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Listening to the New National Dialogue on Drunk Driving Standards

Years of public campaigns to reduce the threat of drunk driving on the nation’s streets and highways have helped, but most people will agree that the successes we have seen do not go far enough. The National Transportation Safety Board (NTSB) says that about 170,000 people across the United States are injured in alcohol-related traffic accidents. About 10,000 die.

That’s too many. Everyone agrees that something more should be done.

Earlier this year, the NTSB announced it had a solution—or at least the next step—in the struggle against drunk driving. Its proposal to significantly change drunk-driving standards has started a nationwide conversation about how we approach law enforcement in the United States and about the limits to government action.

Lowering the blood-alcohol threshold

Today, all 50 states have set a blood-alcohol concentration (BAC) level of .08 percent as the official standard for intoxication. The BAC represents the amount of alcohol, by volume, present in a subject’s bloodstream. Breath and blood tests are both commonly used to test drivers’ blood-alcohol content when intoxication is suspected. If the test shows that a driver’s BAC exceeds the .08 standard, the driver may be arrested and prosecuted.

In May 2013, the National Transportation Safety Board proposed that the drunk driving standard be lowered to .05 percent blood-alcohol concentration.

The NTSB and its allies have advanced a number of arguments about why such a policy change would be in the public interest:

  • Studies show that many skills related to driving begin to be impaired even below the .08 BAC level. Lowering the level to .05, if properly enforced, would keep dangerous drivers off the road. The NTSB estimates that 500 to 800 lives would be saved every year.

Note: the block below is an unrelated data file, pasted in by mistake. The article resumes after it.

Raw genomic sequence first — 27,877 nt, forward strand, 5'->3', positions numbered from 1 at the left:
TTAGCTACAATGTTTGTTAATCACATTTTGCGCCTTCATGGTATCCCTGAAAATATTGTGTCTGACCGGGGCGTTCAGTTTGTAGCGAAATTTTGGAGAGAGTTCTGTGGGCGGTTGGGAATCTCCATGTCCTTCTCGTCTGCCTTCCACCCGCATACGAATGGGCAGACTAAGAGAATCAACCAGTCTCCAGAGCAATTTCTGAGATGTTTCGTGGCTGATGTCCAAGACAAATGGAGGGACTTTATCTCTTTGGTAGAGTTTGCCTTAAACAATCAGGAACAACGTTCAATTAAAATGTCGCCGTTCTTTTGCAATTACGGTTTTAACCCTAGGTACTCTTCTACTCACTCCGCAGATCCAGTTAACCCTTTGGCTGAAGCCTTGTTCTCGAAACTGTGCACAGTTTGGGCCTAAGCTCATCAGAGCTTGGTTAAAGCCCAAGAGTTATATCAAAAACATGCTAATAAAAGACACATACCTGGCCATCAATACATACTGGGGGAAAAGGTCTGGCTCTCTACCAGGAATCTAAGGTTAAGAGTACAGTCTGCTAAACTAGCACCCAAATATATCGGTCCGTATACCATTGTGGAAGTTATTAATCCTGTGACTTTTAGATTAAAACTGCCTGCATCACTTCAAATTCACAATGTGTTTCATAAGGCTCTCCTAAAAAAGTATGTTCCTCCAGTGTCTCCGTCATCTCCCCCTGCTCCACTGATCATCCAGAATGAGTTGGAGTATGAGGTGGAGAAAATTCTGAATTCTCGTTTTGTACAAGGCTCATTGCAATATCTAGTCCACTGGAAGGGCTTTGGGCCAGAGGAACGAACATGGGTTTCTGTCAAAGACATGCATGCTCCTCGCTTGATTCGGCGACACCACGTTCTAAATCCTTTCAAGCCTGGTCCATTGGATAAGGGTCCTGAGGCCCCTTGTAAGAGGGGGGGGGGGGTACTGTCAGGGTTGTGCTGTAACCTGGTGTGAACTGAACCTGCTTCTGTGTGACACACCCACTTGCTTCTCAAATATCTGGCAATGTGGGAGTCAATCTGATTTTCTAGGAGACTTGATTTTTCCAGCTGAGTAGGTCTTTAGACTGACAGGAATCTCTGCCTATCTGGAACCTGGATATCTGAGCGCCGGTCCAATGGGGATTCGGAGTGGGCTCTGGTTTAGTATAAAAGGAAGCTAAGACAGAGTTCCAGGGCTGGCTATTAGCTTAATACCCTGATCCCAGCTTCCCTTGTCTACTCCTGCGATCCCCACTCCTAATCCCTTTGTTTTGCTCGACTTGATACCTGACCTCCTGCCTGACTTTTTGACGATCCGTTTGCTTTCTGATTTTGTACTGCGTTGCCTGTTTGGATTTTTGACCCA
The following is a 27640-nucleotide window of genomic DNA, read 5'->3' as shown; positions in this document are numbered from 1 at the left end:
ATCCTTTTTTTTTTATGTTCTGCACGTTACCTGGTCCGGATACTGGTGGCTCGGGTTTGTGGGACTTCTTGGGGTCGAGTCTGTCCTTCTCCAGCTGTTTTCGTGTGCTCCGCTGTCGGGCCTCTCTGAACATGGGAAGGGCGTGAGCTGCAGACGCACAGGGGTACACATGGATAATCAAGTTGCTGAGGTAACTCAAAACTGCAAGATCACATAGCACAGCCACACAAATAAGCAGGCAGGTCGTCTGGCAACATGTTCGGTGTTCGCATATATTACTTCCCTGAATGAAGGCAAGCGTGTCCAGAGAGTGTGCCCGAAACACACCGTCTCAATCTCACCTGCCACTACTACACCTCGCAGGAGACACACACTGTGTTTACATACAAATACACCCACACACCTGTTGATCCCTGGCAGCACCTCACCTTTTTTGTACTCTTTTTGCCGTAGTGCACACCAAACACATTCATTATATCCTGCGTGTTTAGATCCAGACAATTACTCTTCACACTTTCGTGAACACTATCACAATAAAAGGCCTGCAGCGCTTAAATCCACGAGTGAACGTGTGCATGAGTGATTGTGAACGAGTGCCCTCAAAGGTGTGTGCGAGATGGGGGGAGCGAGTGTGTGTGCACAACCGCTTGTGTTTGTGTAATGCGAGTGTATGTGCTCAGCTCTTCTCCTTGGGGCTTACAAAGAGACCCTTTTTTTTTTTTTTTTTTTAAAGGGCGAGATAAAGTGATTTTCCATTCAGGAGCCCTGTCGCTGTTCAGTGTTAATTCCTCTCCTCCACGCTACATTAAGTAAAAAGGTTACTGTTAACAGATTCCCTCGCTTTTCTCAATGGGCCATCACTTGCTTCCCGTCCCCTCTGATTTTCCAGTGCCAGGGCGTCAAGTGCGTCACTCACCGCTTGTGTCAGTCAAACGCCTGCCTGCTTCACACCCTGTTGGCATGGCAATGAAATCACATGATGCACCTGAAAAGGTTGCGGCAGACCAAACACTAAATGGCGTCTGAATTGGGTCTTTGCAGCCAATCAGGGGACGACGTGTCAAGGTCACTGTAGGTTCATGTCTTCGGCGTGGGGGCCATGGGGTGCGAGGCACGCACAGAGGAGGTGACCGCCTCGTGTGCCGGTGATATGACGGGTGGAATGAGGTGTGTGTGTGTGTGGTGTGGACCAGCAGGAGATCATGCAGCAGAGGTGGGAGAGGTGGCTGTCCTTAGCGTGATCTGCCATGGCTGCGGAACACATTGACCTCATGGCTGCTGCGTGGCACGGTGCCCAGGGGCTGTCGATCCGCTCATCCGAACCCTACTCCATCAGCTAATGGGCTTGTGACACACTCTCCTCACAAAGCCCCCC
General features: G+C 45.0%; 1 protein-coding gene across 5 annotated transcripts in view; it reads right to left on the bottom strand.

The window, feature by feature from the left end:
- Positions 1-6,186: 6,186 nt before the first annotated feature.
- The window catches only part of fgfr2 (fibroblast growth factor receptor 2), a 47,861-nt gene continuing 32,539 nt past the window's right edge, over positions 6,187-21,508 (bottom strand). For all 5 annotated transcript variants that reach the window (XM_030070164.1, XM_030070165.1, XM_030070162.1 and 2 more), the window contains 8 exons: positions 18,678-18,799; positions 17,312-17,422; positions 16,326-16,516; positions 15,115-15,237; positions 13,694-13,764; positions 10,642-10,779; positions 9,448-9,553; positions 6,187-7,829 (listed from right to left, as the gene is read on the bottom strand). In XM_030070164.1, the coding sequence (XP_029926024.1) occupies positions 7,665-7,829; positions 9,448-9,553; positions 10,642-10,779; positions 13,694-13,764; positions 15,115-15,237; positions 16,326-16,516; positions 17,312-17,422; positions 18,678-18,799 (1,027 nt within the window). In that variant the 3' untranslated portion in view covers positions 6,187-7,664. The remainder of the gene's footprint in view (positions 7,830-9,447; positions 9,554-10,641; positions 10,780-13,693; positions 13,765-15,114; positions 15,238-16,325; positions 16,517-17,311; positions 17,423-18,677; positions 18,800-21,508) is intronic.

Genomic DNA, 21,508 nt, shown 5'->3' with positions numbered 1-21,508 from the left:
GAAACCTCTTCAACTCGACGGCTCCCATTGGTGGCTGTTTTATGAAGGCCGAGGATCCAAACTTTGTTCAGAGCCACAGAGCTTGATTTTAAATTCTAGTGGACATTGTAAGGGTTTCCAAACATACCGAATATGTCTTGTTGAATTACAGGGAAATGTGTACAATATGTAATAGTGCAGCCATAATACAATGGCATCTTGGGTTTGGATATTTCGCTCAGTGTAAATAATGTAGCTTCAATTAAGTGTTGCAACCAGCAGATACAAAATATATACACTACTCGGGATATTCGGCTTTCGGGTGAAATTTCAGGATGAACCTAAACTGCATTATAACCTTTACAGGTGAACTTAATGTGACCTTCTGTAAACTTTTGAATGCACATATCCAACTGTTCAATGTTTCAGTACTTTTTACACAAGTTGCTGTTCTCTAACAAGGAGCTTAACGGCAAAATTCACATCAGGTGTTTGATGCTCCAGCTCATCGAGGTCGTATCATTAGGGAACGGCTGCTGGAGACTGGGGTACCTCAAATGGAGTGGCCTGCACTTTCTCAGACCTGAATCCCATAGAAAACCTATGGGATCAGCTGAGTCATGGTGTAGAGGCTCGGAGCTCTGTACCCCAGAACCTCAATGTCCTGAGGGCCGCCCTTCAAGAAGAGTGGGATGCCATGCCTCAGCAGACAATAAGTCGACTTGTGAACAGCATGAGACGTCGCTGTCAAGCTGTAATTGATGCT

• Most nations in Europe have adopted standards of .05 or lower and have significantly reduced auto accidents from drunk driving.
  • Truck drivers in the United States already operate under a maximum .04 BAC rule, which shows that US law could accommodate a .05 BAC standard.

The opposition speaks

It should be noted that the National Transportation Safety Board does not have the power to change the law; it can only urge state governments to alter their current policies. The last time the federal government exerted pressure on the states to lower drunk driving standards from .15 to .08 BAC, the effort took about 20 years and only succeeded after Washington threatened to withhold some highway funds from states that did not comply.

The current NTSB proposal has received a mixed reaction. Some private advocacy groups—such as Mothers Against Drunk Driving (MADD), AAA, and government agencies such as the National Highway Traffic Safety Administration—expressed interest in the recommendation but did not endorse it. Organizations representing the restaurant and beverage industries were very critical of the proposal. Among their objections:

  • A person cannot estimate his own intoxication level accurately.
  • A .05 BAC benchmark is just too low. Most people can operate motor vehicles perfectly well under .08 BAC, so lowering the threshold would make criminals of people who aren’t really intoxicated.

The new law would not deter hard-core drunks—and it’s the repeat drunk-driving offender who is the true threat behind the wheel.

The debate isn’t over

The discussion over this proposal will not go away. We can expect to hear it being debated in statehouses all across America in the coming years.

In the meantime, if you have been injured in a Pennsylvania car accident caused by a drunk driver, you need an ally in your corner. At the law offices of Schmidt Kramer, our Harrisburg car crash attorneys are ready to help you get the recovery you deserve from a negligent driver and his insurance company. Call us today at 717-888-8888 or (717) 888-8888 toll-free to schedule a free, confidential case review. Just for calling, we would be glad to send you a FREE copy of our book, Who Pays The Bills When You Are Injured In An Automobile Accident?, as our way of introducing our firm.